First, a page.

The idea is actually very interesting, an always-in-motion train would periodically link up with boarding compartments at each stop along the route.
Passengers step onto a compartment platform above an incoming train, which is then snagged by the train as it moves through the platform. At the next station, anyone wanting to get off moves up into the compartment, which is then snagged by the station. The train itself never stops, it simply trades embarkation capsules as its moves through a station, giving passengers a window of time to board without the train needing to stop.
The whole thing sounds like something Elon Musk might invent. But the idea is not new, nor is the video that inspired the Business Insider article and subsequent social media frenzy around this new type of train. In fact, the YouTube video showing an animated mock-up of how the system would work was first uploaded almost four years ago.
Another article from CarScoops dates the idea, and video, back to at least 2008.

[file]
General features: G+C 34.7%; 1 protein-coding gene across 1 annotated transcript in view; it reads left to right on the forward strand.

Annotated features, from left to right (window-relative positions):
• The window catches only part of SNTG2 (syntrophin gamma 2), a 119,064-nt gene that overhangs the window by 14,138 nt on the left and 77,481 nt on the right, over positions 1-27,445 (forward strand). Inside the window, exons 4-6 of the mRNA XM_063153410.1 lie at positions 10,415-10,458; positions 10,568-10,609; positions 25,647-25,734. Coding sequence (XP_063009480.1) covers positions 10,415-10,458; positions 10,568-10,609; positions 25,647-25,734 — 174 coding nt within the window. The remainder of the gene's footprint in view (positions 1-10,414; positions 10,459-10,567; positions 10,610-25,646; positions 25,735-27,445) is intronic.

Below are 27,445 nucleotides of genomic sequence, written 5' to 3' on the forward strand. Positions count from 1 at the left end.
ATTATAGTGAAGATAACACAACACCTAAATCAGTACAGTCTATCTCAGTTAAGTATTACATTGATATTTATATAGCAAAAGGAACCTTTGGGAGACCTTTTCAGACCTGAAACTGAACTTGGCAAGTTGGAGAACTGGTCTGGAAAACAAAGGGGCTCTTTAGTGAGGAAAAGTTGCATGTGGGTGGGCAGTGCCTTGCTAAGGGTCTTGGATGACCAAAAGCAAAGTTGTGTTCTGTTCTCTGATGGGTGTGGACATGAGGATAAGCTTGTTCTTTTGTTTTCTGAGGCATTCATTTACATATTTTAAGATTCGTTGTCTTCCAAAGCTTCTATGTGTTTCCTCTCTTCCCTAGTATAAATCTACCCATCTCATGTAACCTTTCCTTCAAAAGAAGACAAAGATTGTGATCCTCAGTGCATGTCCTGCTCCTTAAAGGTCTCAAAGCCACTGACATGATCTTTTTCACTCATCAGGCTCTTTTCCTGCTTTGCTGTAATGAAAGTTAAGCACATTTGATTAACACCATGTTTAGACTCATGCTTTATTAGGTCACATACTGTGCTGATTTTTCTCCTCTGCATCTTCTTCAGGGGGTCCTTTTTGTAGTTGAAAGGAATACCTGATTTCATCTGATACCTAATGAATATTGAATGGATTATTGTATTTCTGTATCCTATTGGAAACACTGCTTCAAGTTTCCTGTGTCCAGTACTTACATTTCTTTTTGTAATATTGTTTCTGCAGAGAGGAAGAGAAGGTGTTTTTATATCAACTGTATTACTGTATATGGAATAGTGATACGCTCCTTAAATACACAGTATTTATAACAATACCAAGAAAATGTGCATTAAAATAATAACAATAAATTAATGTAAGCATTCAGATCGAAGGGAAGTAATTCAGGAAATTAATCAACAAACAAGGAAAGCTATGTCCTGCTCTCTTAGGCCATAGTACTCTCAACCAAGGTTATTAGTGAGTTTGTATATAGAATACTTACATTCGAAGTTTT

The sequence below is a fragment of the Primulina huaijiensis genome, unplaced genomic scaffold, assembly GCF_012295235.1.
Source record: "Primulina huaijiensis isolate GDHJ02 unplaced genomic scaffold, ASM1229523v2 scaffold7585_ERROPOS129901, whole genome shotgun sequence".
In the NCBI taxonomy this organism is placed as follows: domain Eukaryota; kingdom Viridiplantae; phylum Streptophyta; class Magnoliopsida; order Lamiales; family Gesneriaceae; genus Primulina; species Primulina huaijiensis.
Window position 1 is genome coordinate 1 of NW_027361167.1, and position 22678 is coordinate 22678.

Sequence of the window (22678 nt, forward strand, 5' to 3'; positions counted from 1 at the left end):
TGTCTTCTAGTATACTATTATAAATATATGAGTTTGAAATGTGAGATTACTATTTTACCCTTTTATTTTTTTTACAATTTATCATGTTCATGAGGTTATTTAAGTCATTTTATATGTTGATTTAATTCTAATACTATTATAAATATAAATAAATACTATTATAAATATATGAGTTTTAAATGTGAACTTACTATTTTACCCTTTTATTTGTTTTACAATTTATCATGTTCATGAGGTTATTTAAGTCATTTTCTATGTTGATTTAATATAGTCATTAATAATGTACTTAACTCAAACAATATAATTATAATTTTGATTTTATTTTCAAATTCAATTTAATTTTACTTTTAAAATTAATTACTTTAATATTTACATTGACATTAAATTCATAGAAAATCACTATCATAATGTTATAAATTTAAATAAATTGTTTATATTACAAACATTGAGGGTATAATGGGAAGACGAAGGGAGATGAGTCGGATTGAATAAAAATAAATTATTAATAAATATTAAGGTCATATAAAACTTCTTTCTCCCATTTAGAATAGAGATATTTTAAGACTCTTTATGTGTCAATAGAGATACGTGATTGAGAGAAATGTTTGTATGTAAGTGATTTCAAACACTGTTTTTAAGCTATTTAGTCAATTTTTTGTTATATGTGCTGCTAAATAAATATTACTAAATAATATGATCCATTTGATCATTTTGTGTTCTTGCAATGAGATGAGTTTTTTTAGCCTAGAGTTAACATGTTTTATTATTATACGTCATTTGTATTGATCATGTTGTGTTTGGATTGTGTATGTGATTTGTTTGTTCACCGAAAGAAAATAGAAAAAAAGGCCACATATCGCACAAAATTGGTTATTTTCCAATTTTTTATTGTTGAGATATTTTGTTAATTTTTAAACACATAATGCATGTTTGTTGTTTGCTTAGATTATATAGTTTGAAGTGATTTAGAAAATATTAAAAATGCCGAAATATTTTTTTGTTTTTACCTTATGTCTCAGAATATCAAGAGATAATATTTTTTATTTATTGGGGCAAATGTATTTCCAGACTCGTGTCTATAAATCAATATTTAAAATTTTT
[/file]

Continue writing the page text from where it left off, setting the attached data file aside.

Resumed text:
Peng Yu-lun, a Taiwanese inventor, is credited as the brains behind the always moving train. He argues that his method would save commuters time and avoid wasteful speeding up and breaking that burn fuel.
Critics have pointed out that passengers would be asked with withstand huge G-forces as their waiting compartments were suddenly flung into high velocity transport. Perhaps that's why this has remained as a neat concept and not a working project.
What do you think, would a non-stop train make you more open to using public transportation? Post your opinion in the comments section below.
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